The mid-1980s were a fertile time for the aviation industry and for the general aviation avionics industry. Several new avionics manufacturers, big and small, came on the scene in the ’80s. VAL Avionics was one of them and it survived when others failed. In my writing, I have favored small avionics manufacturers who support “legacy” owners with affordable products that work. VAL is one of those companies. I recently took a new look at VAL Avionics and this is what I found.
VAL Avionics got its start as a radio shop in Salem, Oregon, in 1979. Back then, Don Sloane and Robie Furlong, the owners, were installing other manufacturers’ avionics. They noted that avionics prices were climbing and that the technology was increasing, but that aircraft owners were installing expensive avionics and only using a small portion of the equipment’s capability. They felt there was a place for a simpler approach. Why not create simple, affordable, high quality avionics that meet but don’t exceed the mission? Jim Harr joined the company in 1986 as an engineer and they headed to the drawing board. In 1987 VAL’s first product, the COM 760 TSO, was born. A base station version (the BS7600) of the COM 760 would come later and a solid-state lighting solution, the CLA 500, targeting the homebuilt market, would be added to the VAL line. Jim, who started at the bottom at VAL, wore many hats in his first 5 years with the company and “believing in what we started,” he bought the company in 2003.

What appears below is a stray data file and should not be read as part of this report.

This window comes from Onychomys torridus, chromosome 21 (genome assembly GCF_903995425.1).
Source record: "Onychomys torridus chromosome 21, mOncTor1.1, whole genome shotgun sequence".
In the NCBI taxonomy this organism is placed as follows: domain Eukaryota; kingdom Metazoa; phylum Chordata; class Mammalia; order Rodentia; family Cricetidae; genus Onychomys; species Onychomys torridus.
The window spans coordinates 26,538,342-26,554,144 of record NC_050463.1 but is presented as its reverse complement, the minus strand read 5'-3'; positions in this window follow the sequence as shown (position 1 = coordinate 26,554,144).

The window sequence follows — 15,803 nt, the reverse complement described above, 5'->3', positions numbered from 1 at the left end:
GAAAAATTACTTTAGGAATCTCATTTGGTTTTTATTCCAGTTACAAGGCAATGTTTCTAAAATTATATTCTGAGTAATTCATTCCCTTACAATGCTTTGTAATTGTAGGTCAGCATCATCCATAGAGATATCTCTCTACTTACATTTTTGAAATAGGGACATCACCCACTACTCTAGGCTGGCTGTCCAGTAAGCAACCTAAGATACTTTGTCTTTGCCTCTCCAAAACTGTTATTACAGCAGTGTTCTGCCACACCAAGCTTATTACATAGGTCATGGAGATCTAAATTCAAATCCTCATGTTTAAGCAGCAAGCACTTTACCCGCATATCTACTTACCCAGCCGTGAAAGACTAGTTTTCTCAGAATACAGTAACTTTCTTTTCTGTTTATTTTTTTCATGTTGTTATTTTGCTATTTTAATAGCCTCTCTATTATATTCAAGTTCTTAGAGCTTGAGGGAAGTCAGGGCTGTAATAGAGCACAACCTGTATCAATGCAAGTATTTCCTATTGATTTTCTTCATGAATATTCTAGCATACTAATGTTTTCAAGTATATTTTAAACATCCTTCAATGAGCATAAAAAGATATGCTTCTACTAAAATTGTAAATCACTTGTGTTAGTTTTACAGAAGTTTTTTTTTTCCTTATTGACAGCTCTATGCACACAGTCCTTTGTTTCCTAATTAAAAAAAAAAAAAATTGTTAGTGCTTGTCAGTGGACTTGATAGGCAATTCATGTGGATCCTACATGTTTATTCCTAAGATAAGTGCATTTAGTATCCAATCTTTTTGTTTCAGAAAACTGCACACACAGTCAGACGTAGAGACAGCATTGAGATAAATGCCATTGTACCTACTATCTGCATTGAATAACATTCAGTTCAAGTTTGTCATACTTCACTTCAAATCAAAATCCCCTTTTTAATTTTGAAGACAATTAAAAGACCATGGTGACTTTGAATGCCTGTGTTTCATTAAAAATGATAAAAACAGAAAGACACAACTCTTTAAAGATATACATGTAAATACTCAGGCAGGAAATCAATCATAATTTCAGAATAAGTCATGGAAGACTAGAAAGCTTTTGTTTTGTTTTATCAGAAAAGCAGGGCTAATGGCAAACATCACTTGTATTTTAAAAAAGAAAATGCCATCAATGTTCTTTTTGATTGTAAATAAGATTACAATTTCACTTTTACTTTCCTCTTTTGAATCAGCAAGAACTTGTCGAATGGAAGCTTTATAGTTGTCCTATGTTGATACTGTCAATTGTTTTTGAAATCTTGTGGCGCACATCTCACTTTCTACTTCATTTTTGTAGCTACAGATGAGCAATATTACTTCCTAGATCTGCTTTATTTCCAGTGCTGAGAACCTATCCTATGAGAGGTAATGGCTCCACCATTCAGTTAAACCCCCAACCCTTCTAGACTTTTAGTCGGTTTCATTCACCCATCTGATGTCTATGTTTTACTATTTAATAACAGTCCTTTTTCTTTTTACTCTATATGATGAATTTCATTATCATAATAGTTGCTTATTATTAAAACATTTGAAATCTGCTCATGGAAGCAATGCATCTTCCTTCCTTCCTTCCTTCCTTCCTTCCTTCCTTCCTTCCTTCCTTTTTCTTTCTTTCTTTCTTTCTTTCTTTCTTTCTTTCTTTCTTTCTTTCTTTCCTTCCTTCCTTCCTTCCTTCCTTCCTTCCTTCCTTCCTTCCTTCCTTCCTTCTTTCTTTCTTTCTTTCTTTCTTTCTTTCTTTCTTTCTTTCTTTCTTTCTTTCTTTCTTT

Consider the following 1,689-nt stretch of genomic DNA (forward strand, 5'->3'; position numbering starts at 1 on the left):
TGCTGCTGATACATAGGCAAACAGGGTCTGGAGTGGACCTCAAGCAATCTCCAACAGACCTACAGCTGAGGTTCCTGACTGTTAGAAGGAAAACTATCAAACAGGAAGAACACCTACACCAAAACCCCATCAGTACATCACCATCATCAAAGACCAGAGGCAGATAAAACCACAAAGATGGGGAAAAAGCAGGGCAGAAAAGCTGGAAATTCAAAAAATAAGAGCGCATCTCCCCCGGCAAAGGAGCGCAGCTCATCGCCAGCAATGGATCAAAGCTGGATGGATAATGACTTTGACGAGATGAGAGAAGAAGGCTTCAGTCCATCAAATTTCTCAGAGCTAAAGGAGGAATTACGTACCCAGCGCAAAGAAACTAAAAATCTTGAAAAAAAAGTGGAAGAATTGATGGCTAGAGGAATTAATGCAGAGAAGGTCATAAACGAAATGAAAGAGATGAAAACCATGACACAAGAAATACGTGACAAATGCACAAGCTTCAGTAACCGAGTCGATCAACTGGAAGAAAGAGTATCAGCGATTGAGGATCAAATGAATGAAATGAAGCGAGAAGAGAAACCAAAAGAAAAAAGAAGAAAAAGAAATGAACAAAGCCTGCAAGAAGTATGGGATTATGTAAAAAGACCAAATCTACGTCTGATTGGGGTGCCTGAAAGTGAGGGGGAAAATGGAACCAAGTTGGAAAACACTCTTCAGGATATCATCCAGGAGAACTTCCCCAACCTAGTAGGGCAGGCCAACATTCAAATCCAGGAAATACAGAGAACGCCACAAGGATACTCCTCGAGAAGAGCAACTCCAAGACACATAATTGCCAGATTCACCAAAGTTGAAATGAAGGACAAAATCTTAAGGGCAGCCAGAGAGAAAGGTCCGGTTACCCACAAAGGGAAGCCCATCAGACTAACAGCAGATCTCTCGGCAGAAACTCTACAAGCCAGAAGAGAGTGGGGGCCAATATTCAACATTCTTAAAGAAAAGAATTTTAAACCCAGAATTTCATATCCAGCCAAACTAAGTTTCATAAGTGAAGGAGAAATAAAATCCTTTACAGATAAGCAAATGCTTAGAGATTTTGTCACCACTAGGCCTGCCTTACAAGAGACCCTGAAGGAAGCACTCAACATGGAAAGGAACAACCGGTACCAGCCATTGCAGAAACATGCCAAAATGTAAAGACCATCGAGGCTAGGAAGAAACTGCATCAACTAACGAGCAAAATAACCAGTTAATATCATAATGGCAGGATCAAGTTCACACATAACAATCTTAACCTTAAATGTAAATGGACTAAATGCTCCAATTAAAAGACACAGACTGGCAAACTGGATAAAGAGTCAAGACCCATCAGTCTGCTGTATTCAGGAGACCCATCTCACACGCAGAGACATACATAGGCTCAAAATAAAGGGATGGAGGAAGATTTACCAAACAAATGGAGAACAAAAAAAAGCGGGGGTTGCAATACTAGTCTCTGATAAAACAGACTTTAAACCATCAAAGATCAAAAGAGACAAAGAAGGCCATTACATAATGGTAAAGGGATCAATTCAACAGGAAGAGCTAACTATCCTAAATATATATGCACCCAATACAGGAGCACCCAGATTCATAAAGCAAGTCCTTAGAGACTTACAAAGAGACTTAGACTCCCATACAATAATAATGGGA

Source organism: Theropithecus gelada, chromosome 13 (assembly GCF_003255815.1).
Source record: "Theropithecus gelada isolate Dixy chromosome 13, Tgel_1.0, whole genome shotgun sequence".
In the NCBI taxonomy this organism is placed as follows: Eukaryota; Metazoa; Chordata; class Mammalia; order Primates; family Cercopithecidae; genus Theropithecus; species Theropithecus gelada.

The VAL COM 760 TSO had an 8-watt transmitter when other comms at the same price point offered only 5 watts, and the price was considerably less than the other comms on the market. It had a unique “auto-toggle” feature, electronic tuning, and a digital frequency synthesizer, which were advanced features, especially compared to the radios found in most aircraft at the time. In 1992, VAL’s design team moved its attention to navigation and ILS. Thus the ILS 400 was born. The ILS 400 was a complete instrument landing system including a three-light marker beacon receiver all contained in a standard 3 1/8-inch instrument hole. The INS 422 came later and added VOR navigation capability.
In the late ’90s when I entered avionics sales, the COM 760 was in its teens and I had more than one avionics customer who mentioned problems with the toggle switches in their VAL 760. I saw it as a weakness in the design. Regardless, the COM 760 TSO was a pretty successful product for VAL and my small sampling of a few unhappy owners was not a clear picture of what was going on at VAL.